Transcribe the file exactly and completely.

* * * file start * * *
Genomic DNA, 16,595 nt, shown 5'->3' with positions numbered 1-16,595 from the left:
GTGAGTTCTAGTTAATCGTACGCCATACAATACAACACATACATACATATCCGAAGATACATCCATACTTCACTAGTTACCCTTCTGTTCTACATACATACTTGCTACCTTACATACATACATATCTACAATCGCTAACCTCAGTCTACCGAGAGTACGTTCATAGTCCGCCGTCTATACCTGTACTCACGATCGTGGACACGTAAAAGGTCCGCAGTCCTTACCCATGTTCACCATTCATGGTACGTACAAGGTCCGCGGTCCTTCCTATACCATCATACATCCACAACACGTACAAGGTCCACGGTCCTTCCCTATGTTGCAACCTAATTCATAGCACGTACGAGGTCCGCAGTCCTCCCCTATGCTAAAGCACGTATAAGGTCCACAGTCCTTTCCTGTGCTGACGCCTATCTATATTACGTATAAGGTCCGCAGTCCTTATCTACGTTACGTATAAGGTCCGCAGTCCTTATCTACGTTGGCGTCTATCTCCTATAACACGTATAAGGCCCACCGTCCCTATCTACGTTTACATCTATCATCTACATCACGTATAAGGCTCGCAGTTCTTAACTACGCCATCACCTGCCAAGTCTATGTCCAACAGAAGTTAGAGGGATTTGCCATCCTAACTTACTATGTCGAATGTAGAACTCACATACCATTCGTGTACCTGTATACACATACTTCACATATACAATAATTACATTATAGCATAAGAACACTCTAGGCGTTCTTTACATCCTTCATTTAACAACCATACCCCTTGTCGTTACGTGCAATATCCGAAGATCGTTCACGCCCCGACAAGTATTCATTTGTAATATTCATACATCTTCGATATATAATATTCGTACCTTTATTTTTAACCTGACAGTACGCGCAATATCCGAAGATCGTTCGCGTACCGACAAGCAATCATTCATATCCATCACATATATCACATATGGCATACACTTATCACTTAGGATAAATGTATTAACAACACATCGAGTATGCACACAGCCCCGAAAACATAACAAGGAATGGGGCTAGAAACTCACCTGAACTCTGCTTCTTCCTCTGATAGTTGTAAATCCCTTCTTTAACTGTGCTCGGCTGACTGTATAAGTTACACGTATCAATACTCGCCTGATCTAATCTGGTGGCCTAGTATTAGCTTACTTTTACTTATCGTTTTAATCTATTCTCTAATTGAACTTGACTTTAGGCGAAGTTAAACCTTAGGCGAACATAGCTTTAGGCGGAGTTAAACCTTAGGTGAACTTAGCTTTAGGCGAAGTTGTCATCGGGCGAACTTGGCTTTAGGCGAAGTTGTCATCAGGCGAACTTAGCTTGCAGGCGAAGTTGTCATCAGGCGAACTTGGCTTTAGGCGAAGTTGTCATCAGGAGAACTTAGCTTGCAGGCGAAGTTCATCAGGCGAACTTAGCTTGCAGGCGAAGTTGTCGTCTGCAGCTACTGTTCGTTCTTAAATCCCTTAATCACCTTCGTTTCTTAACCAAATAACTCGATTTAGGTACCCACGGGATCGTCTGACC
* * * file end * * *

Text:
Genomic DNA, 16,595 nt, shown 5'->3' with positions numbered 1-16,595 from the left:
GTGAGTTCTAGTTAATCGTACGCCATACAATACAACACATACATACATATCCGAAGATACATCCATACTTCACTAGTTACCCTTCTGTTCTACATACATACTTGCTACCTTACATACATACATATCTACAATCGCTAACCTCAGTCTACCGAGAGTACGTTCATAGTCCGCCGTCTATACCTGTACTCACGATCGTGGACACGTAAAAGGTCCGCAGTCCTTACCCATGTTCACCATTCATGGTACGTACAAGGTCCGCGGTCCTTCCTATACCATCATACATCCACAACACGTACAAGGTCCACGGTCCTTCCCTATGTTGCAACCTAATTCATAGCACGTACGAGGTCCGCAGTCCTCCCCTATGCTAAAGCACGTATAAGGTCCACAGTCCTTTCCTGTGCTGACGCCTATCTATATTACGTATAAGGTCCGCAGTCCTTATCTACGTTACGTATAAGGTCCGCAGTCCTTATCTACGTTGGCGTCTATCTCCTATAACACGTATAAGGCCCACCGTCCCTATCTACGTTTACATCTATCATCTACATCACGTATAAGGCTCGCAGTTCTTAACTACGCCATCACCTGCCAAGTCTATGTCCAACAGAAGTTAGAGGGATTTGCCATCCTAACTTACTATGTCGAATGTAGAACTCACATACCATTCGTGTACCTGTATACACATACTTCACATATACAATAATTACATTATAGCATAAGAACACTCTAGGCGTTCTTTACATCCTTCATTTAACAACCATACCCCTTGTCGTTACGTGCAATATCCGAAGATCGTTCACGCCCCGACAAGTATTCATTTGTAATATTCATACATCTTCGATATATAATATTCGTACCTTTATTTTTAACCTGACAGTACGCGCAATATCCGAAGATCGTTCGCGTACCGACAAGCAATCATTCATATCCATCACATATATCACATATGGCATACACTTATCACTTAGGATAAATGTATTAACAACACATCGAGTATGCACACAGCCCCGAAAACATAACAAGGAATGGGGCTAGAAACTCACCTGAACTCTGCTTCTTCCTCTGATAGTTGTAAATCCCTTCTTTAACTGTGCTCGGCTGACTGTATAAGTTACACGTATCAATACTCGCCTGATCTAATCTGGTGGCCTAGTATTAGCTTACTTTTACTTATCGTTTTAATCTATTCTCTAATTGAACTTGACTTTAGGCGAAGTTAAACCTTAGGCGAACATAGCTTTAGGCGGAGTTAAACCTTAGGTGAACTTAGCTTTAGGCGAAGTTGTCATCGGGCGAACTTGGCTTTAGGCGAAGTTGTCATCAGGCGAACTTAGCTTGCAGGCGAAGTTGTCATCAGGCGAACTTGGCTTTAGGCGAAGTTGTCATCAGGAGAACTTAGCTTGCAGGCGAAGTTCATCAGGCGAACTTAGCTTGCAGGCGAAGTTGTCGTCTGCAGCTACTGTTCGTTCTTAAATCCCTTAATCACCTTCGTTTCTTAACCAAATAACTCGATTTAGGTACCCACGGGATCGTCTGACC